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Posted on December 3, 2021
From the Rabbi’s Desk
It is funny how we can read the same passage of Torah year after year and suddenly come across something we did not notice before. (The best way to make that happen is to layn, to read Torah. The process of preparing a Torah reading requires the kind of careful reading that can result in a new insight.) For me, it happened this week in Genesis chapter 43 verse 34. Joseph’s brothers returned to Egypt with their youngest brother in tow — at the apparently capricious demand of the Egyptian viceroy who had taken a severe dislike to them for some reason. (We know the viceroy is Joseph but the brothers do not.) When they got there, they were wined and dined at the aforementioned viceroy’s table; they were entirely mystified as to what was going on. Then verse 34 concludes: וַיִּשְׁתּ֥וּ וַֽיִּשְׁכְּר֖וּ עִמּֽוֹ. Our translation has it that “they drank their fill with him,” but the Hebrew literally means “they drank and got drunk with him”. What!? The brothers and the viceroy/Joseph got drunk together? What is with that? And how is it that I never noticed that detail before?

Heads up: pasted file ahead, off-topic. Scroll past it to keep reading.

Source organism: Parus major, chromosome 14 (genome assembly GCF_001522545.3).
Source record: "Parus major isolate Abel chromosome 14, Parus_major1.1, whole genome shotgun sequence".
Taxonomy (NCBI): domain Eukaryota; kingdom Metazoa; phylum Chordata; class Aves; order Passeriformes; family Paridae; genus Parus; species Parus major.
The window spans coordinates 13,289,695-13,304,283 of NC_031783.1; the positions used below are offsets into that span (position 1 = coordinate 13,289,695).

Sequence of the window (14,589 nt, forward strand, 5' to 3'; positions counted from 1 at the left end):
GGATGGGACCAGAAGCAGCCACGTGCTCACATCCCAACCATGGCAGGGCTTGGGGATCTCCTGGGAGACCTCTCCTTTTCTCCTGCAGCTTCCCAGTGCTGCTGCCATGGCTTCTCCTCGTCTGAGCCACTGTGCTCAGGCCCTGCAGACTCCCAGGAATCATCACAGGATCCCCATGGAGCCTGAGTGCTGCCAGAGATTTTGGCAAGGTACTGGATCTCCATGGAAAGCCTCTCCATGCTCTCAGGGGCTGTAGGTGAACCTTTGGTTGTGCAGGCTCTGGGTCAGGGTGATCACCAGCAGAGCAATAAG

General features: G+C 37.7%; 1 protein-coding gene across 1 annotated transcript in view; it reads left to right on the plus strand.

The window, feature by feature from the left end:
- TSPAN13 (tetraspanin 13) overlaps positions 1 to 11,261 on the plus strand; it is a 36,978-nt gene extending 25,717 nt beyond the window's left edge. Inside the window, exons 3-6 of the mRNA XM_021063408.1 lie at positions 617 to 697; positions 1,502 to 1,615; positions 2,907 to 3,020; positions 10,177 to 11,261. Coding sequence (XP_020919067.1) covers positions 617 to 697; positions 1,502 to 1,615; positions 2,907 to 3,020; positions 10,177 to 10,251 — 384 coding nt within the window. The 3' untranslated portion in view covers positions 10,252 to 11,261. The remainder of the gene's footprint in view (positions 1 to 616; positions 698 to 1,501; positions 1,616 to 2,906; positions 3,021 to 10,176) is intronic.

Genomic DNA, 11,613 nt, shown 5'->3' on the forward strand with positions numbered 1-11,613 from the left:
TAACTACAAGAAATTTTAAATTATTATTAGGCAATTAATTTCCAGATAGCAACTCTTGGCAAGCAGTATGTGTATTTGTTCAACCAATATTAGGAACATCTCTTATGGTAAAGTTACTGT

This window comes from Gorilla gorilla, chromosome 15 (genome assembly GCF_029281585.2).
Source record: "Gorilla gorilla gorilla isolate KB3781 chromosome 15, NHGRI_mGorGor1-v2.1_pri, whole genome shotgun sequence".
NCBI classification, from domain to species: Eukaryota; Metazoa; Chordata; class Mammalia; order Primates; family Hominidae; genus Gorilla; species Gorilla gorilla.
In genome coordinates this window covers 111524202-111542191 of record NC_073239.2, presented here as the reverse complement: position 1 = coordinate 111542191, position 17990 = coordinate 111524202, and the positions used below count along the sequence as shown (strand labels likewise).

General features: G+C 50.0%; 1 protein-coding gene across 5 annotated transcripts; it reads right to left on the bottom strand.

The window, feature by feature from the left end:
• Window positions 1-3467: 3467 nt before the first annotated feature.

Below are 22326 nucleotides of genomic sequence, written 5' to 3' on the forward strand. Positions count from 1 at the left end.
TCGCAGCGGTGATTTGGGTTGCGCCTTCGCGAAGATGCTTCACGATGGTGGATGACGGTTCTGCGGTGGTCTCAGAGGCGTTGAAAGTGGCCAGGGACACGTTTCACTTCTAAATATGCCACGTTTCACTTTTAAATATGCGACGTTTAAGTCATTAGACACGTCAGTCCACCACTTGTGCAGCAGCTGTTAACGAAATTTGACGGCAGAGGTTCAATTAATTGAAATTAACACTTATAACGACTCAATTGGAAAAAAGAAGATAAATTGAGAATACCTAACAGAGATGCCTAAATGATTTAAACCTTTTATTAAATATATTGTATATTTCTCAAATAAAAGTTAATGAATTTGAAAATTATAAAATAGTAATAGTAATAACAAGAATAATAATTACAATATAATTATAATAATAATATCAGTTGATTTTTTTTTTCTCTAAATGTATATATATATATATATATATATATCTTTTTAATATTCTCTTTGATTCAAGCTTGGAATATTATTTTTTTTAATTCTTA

Our commentators are likewise perplexed about this. One midrash has it that the brothers had abstained from wine since they sold Joseph down the river as penance. Because they were not used to drinking, they got drunk quickly on wine at the viceroy’s dinner. The question this midrash is answering is how it is that adult men got drunk on dinner wine.
The next morning they got up — presumably, a bit hungover and maybe after sleeping in some– and headed back towards Canaan. The last time they left Egypt after buying food they found their money in their luggage. Would it not stand to reason that this time they would check their backpacks before leaving the viceroy’s palace? The Ba’al haTurim (Rabbi Jacob ben Asher, c. 1269 – c. 1343) suggests that the wine at dinner was a deliberate ploy by Joseph to make sure they were addled just enough that they would not check their bags before leaving town. And it worked.
Rabbi Yirachmiel Yisrael Danziger (Poland, 1853-1910) gives a different answer. He says that it made sense that Joseph got drunk — his childhood dreams of his brothers bowing to him had just come true and he was happy. But what were the brothers so happy about that they would get drunk? When they were younger, they could not stand the way their father favored their younger brother. But now, at that same dinner, when Joseph showered Benjamin with five times the amount that they got, they did not care. The brothers were so happy that they had conquered their jealousy and grown-up that they allowed themselves to get drunk.
We might, like Rabbi Danziger, see wine as joyous and celebratory. We might, like the Ba’al haTurim, see drink as a tool in manipulation. Actually, both can be true at different times.
We might ask: what is next for these brothers?
I hope you are having a Hanukkah filled with light and latkes, joy, and jelly-donuts.